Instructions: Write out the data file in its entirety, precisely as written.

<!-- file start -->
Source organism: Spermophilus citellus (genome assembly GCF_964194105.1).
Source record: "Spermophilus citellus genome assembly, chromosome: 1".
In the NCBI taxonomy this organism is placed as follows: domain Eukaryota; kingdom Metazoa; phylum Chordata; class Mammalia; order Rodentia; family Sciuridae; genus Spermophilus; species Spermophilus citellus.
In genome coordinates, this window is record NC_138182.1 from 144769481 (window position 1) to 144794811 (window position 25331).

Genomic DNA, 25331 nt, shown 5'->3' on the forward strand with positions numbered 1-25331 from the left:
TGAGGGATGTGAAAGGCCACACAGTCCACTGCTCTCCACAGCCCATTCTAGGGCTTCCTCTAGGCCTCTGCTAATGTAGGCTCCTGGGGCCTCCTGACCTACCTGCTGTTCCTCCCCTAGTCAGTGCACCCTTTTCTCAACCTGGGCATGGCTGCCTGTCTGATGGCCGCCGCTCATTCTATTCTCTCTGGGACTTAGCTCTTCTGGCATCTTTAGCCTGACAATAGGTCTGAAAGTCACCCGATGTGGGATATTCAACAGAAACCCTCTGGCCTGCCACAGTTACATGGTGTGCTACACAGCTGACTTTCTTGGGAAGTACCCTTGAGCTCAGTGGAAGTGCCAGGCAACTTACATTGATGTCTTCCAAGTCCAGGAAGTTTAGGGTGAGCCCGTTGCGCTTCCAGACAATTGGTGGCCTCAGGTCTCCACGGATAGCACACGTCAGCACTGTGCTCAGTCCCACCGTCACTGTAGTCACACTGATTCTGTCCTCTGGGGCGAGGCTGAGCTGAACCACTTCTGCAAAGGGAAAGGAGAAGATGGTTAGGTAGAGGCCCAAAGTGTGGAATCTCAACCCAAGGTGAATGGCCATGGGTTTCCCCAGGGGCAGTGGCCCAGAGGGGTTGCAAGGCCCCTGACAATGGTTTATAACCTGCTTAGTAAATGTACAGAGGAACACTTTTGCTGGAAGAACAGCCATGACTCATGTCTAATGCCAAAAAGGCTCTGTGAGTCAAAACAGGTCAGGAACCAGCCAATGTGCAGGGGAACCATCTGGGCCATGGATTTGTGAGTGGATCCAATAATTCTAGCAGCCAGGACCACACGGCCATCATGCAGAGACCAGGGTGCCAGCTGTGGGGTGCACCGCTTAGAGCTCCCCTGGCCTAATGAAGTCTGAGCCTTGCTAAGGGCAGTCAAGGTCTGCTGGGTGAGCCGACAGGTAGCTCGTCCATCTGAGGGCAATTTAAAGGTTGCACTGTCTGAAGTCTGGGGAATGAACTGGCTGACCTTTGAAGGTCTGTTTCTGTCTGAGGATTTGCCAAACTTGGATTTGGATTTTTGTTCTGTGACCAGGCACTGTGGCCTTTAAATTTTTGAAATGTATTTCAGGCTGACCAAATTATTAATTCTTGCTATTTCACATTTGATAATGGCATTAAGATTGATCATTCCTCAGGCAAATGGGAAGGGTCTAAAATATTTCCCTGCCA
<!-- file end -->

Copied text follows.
Source organism: Spermophilus citellus (genome assembly GCF_964194105.1).
Source record: "Spermophilus citellus genome assembly, chromosome: 1".
In the NCBI taxonomy this organism is placed as follows: domain Eukaryota; kingdom Metazoa; phylum Chordata; class Mammalia; order Rodentia; family Sciuridae; genus Spermophilus; species Spermophilus citellus.
In genome coordinates, this window is record NC_138182.1 from 144769481 (window position 1) to 144794811 (window position 25331).

Genomic DNA, 25331 nt, shown 5'->3' on the forward strand with positions numbered 1-25331 from the left:
TGAGGGATGTGAAAGGCCACACAGTCCACTGCTCTCCACAGCCCATTCTAGGGCTTCCTCTAGGCCTCTGCTAATGTAGGCTCCTGGGGCCTCCTGACCTACCTGCTGTTCCTCCCCTAGTCAGTGCACCCTTTTCTCAACCTGGGCATGGCTGCCTGTCTGATGGCCGCCGCTCATTCTATTCTCTCTGGGACTTAGCTCTTCTGGCATCTTTAGCCTGACAATAGGTCTGAAAGTCACCCGATGTGGGATATTCAACAGAAACCCTCTGGCCTGCCACAGTTACATGGTGTGCTACACAGCTGACTTTCTTGGGAAGTACCCTTGAGCTCAGTGGAAGTGCCAGGCAACTTACATTGATGTCTTCCAAGTCCAGGAAGTTTAGGGTGAGCCCGTTGCGCTTCCAGACAATTGGTGGCCTCAGGTCTCCACGGATAGCACACGTCAGCACTGTGCTCAGTCCCACCGTCACTGTAGTCACACTGATTCTGTCCTCTGGGGCGAGGCTGAGCTGAACCACTTCTGCAAAGGGAAAGGAGAAGATGGTTAGGTAGAGGCCCAAAGTGTGGAATCTCAACCCAAGGTGAATGGCCATGGGTTTCCCCAGGGGCAGTGGCCCAGAGGGGTTGCAAGGCCCCTGACAATGGTTTATAACCTGCTTAGTAAATGTACAGAGGAACACTTTTGCTGGAAGAACAGCCATGACTCATGTCTAATGCCAAAAAGGCTCTGTGAGTCAAAACAGGTCAGGAACCAGCCAATGTGCAGGGGAACCATCTGGGCCATGGATTTGTGAGTGGATCCAATAATTCTAGCAGCCAGGACCACACGGCCATCATGCAGAGACCAGGGTGCCAGCTGTGGGGTGCACCGCTTAGAGCTCCCCTGGCCTAATGAAGTCTGAGCCTTGCTAAGGGCAGTCAAGGTCTGCTGGGTGAGCCGACAGGTAGCTCGTCCATCTGAGGGCAATTTAAAGGTTGCACTGTCTGAAGTCTGGGGAATGAACTGGCTGACCTTTGAAGGTCTGTTTCTGTCTGAGGATTTGCCAAACTTGGATTTGGATTTTTGTTCTGTGACCAGGCACTGTGGCCTTTAAATTTTTGAAATGTATTTCAGGCTGACCAAATTATTAATTCTTGCTATTTCACATTTGATAATGGCATTAAGATTGATCATTCCTCAGGCAAATGGGAAGGGTCTAAAATATTTCCCTGCCA